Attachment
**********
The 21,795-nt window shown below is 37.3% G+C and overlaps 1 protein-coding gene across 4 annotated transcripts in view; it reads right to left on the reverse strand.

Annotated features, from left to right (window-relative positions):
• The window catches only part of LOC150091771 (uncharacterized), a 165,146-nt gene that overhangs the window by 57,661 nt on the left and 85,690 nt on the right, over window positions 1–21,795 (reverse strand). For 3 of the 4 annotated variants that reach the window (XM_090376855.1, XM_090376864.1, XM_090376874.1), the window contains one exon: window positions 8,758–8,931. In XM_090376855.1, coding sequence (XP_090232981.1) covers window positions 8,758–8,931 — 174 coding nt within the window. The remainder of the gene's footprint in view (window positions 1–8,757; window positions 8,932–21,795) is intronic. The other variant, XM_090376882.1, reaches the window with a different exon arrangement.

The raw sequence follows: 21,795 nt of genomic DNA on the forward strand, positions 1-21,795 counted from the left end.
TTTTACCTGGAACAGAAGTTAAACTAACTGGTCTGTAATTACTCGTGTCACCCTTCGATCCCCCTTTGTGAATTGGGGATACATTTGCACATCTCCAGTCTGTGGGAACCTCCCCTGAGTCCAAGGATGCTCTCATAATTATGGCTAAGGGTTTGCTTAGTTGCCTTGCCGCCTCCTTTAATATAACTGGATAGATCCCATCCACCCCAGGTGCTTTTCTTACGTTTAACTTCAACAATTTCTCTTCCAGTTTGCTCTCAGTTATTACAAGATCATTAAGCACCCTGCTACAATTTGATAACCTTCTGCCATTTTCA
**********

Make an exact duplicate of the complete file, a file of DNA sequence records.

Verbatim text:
The 21,795-nt window shown below is 37.3% G+C and overlaps 1 protein-coding gene across 4 annotated transcripts in view; it reads right to left on the reverse strand.

Annotated features, from left to right (window-relative positions):
• The window catches only part of LOC150091771 (uncharacterized), a 165,146-nt gene that overhangs the window by 57,661 nt on the left and 85,690 nt on the right, over window positions 1–21,795 (reverse strand). For 3 of the 4 annotated variants that reach the window (XM_090376855.1, XM_090376864.1, XM_090376874.1), the window contains one exon: window positions 8,758–8,931. In XM_090376855.1, coding sequence (XP_090232981.1) covers window positions 8,758–8,931 — 174 coding nt within the window. The remainder of the gene's footprint in view (window positions 1–8,757; window positions 8,932–21,795) is intronic. The other variant, XM_090376882.1, reaches the window with a different exon arrangement.

The raw sequence follows: 21,795 nt of genomic DNA on the forward strand, positions 1-21,795 counted from the left end.
TTTTACCTGGAACAGAAGTTAAACTAACTGGTCTGTAATTACTCGTGTCACCCTTCGATCCCCCTTTGTGAATTGGGGATACATTTGCACATCTCCAGTCTGTGGGAACCTCCCCTGAGTCCAAGGATGCTCTCATAATTATGGCTAAGGGTTTGCTTAGTTGCCTTGCCGCCTCCTTTAATATAACTGGATAGATCCCATCCACCCCAGGTGCTTTTCTTACGTTTAACTTCAACAATTTCTCTTCCAGTTTGCTCTCAGTTATTACAAGATCATTAAGCACCCTGCTACAATTTGATAACCTTCTGCCATTTTCA